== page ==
People want to know what’s going on in Syria, either because it’s interesting, because they feel a duty to others to recognise their suffering, or maybe they just don’t want to seem uninformed in front of their friends. The problem is that you can actually read 10 news articles about Syria without understanding what’s going on, or why it’s happening. When we read the news, we see refugees and a war torn country, and ISIS, and persecution, but that’s not the same thing as knowing why those things are the way they are.
Let’s start off with this: Syria is a country in the Middle East. During something called the Arab Spring, where people in lots of countries protested and sometimes overthrew the people in power, there was also protests in Syria.
The president of Syria, Bashar al-Assad, cracked down on the protesters, which only made the people angrier. What started out as street protests and riots grew into an insurgency and full-blown conflict, with the rebels on one side and the government on the other. This part was simple: rebels versus Assad.
Here’s where it gets a little trickier. We’re going to tackle the Sunni/Shia divide. You might have heard people reference it, but here’s what it really means. We all know that Christianity has multiple sects or denominations, like Protestants and Catholics, and that those groups haven’t historically gotten along. It’s very similar in Islam, where the sects are Sunni Islam and Shia Islam respectively. You don’t need to know the theological difference – people barely know the religious differences between Catholics and Protestants – just that they exist.
Now, whether you’re Sunni or Shia makes a big difference in the Middle East, because it’s seen as part of a struggle between the two sects for dominance. Two of the biggest players in this struggle are Saudi Arabia and Iran, and we’re going to learn a trick to remember which is which. If you think that “it’s always sunny in Saudi Arabia”, you’ll remember that Saudi Arabia is the Sunni power, and that leaves Iran to be the Shia one. (And if you’re very stuck and can’t tell Iran and Iraq apart, try “we did Not invade IraN”).
So Saudi Arabia and Iran are constantly jostling for regional dominance, and this plays into the Syrian conflict. Most of the rebels are Sunni, so Saudi Arabia backs them by channeling aid, money and sometimes arms. Iran, meanwhile, supports Assad, and does the same for him. This makes the conflict continually more dangerous, as each side pumps in more money and more resources. This dynamic is also playing out in other conflicts like Yemen, and it is easy enough to follow: two rival states are influencing a conflict so that their preferred side wins.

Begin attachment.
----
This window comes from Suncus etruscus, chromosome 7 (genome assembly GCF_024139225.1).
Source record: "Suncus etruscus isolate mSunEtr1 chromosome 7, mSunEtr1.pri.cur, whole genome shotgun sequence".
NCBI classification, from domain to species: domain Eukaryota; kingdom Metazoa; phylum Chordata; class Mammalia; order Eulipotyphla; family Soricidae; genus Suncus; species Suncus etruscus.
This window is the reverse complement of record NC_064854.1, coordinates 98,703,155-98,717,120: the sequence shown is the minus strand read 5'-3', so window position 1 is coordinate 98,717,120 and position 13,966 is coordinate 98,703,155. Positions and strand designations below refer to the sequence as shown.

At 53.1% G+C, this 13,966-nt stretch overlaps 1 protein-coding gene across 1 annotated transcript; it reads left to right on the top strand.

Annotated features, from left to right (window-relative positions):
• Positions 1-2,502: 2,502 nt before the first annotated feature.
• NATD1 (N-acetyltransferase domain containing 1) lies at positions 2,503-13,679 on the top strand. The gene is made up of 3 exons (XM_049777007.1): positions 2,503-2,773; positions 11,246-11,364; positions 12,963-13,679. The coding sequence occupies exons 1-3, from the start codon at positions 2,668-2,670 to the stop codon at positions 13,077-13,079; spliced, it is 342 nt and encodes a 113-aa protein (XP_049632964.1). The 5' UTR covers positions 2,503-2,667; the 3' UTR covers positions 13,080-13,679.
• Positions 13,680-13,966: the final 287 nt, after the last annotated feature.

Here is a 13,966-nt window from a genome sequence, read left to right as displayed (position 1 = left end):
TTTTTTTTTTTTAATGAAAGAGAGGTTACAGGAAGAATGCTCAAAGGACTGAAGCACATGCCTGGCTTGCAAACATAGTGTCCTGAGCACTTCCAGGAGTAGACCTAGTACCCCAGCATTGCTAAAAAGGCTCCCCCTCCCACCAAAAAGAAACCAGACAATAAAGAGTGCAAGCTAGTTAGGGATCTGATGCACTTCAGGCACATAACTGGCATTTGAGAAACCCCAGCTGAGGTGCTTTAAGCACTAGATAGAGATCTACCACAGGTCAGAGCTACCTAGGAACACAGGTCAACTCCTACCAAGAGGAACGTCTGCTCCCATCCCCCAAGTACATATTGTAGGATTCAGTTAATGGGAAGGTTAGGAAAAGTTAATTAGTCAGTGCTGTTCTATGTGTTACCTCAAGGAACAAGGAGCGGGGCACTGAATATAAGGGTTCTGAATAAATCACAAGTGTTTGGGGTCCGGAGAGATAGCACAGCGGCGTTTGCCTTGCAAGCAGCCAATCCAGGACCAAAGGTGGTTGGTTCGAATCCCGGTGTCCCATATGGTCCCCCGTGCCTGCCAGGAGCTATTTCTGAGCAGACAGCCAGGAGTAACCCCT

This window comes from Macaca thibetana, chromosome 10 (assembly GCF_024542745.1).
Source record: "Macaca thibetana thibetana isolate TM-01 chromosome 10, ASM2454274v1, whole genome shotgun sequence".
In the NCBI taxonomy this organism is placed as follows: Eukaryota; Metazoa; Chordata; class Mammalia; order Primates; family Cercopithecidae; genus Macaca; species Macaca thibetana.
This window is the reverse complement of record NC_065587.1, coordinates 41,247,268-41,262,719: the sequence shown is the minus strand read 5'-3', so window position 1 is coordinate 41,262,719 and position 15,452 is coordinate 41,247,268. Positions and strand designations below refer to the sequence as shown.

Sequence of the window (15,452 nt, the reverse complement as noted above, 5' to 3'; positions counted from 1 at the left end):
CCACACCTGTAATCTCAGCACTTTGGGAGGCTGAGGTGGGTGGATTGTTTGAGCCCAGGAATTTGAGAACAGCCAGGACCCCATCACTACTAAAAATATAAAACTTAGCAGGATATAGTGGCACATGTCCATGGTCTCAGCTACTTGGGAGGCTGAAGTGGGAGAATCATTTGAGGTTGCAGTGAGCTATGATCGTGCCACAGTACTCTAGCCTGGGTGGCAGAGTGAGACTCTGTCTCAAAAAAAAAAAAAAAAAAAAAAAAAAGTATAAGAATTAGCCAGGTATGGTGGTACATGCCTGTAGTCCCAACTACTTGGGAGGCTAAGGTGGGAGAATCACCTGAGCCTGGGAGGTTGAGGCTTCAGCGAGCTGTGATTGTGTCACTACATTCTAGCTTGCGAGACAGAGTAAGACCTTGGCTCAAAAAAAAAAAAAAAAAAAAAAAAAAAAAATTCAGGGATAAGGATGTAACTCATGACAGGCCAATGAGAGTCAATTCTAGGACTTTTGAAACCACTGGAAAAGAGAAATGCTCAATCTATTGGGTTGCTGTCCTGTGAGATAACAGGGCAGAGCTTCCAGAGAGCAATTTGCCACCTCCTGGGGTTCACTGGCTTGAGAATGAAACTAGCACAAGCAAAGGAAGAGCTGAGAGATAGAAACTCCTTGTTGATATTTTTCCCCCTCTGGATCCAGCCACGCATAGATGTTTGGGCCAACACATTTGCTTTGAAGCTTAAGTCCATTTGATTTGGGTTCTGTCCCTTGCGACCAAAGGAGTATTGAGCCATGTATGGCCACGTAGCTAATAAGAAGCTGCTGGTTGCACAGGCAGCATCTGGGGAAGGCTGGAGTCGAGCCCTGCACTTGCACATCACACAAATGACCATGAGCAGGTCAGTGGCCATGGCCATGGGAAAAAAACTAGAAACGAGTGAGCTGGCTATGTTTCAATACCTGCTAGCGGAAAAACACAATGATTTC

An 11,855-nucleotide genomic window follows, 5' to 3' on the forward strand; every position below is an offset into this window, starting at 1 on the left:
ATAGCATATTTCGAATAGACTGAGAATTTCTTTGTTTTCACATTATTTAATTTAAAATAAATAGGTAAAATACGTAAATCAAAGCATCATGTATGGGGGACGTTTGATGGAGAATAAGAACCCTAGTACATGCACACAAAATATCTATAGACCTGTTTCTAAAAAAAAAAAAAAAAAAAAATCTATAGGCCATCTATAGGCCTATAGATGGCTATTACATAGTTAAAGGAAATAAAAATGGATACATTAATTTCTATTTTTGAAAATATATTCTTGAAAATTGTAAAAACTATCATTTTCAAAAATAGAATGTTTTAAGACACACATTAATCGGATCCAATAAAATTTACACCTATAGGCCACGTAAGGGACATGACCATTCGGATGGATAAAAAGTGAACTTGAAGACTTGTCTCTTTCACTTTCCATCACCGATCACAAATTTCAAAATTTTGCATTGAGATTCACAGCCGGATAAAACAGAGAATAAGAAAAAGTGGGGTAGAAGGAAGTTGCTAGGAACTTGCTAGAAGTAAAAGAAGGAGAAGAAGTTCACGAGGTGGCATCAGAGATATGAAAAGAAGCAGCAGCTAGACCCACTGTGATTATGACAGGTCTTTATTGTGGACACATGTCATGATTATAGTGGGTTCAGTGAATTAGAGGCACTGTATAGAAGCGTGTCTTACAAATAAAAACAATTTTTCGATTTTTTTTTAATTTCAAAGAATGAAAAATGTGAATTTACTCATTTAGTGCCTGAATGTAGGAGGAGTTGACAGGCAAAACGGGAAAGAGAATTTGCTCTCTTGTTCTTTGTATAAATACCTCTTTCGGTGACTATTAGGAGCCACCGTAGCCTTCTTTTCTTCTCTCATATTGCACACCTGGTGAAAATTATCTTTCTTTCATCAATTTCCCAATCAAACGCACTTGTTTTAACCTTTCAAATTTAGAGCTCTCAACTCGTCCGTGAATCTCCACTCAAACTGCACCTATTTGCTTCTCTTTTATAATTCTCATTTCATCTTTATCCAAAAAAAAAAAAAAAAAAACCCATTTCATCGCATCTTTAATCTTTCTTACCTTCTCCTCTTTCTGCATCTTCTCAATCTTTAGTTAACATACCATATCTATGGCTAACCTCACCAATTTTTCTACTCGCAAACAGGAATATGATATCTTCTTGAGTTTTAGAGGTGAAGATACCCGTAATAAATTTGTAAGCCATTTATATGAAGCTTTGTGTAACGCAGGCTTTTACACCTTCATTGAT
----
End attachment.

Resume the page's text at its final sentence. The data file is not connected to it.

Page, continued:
But the rebels and Assad aren’t the only people fighting in Syria: you’ve definitely heard of ISIS, though you’re not quite sure what they want. ISIS have declared an ‘Islamic State’, or a state for Muslims, in parts of Iraq and Syria. They use brutal methods to control the territory they control, and they’re linked to terrorist attacks across the world over the last few years. The type of Islam that ISIS preaches is incredibly harsh and radical, and very different to what most Muslims around the world practice. Nonetheless, a couple of thousand of Muslims from around the world have come to fight for ISIS, partly because they believe that the West is at war with Islam, and it’s their duty to fight to protect other Muslims. This view is made easier to understand when you consider US actions in Muslim countries since 9/11, like the use of drones and outright invasion of Iraq and Afghanistan. So, ISIS are a terrorist group that wants to establish power in Syria and Iraq while things are so unstable.
The last major player in Syria are the Kurds. Broadly, the Kurds are a group of people in the Middle East who want to create their own state just for themselves. There are Kurdish populations in Iraq, Syria, Turkey and other countries. The Kurds are good for fighting ISIS when they are threatening their territory. The problem is that when the US or anyone else supports the Kurds by giving them resources to fight ISIS, Turkey gets very hostile. Turkey is an ally of the US and is part of NATO, so its stance on these things matters. Turkey has had lots of problems with its own Kurdish population, some of whom have used violence to further their goals. This makes US support for the Kurds in Syria and Iraq more difficult, as it doesn’t want to alienate Turkey.
The last thing you need to know is that these four groups, the rebels, Assad, ISIS and the Kurds, are all struggling for different territory in Syria, and a lot of the refugee situation comes from when people flee as a different group takes over an area. As Syria is a four-sided conflict, it makes dealing with it very difficult, as you have to worry that if Assad is gone ISIS will get stronger, and vice versa; neither of which we want. The conflict there is complex, but can be understood: and the answer is not to turn away people who are fleeing this war.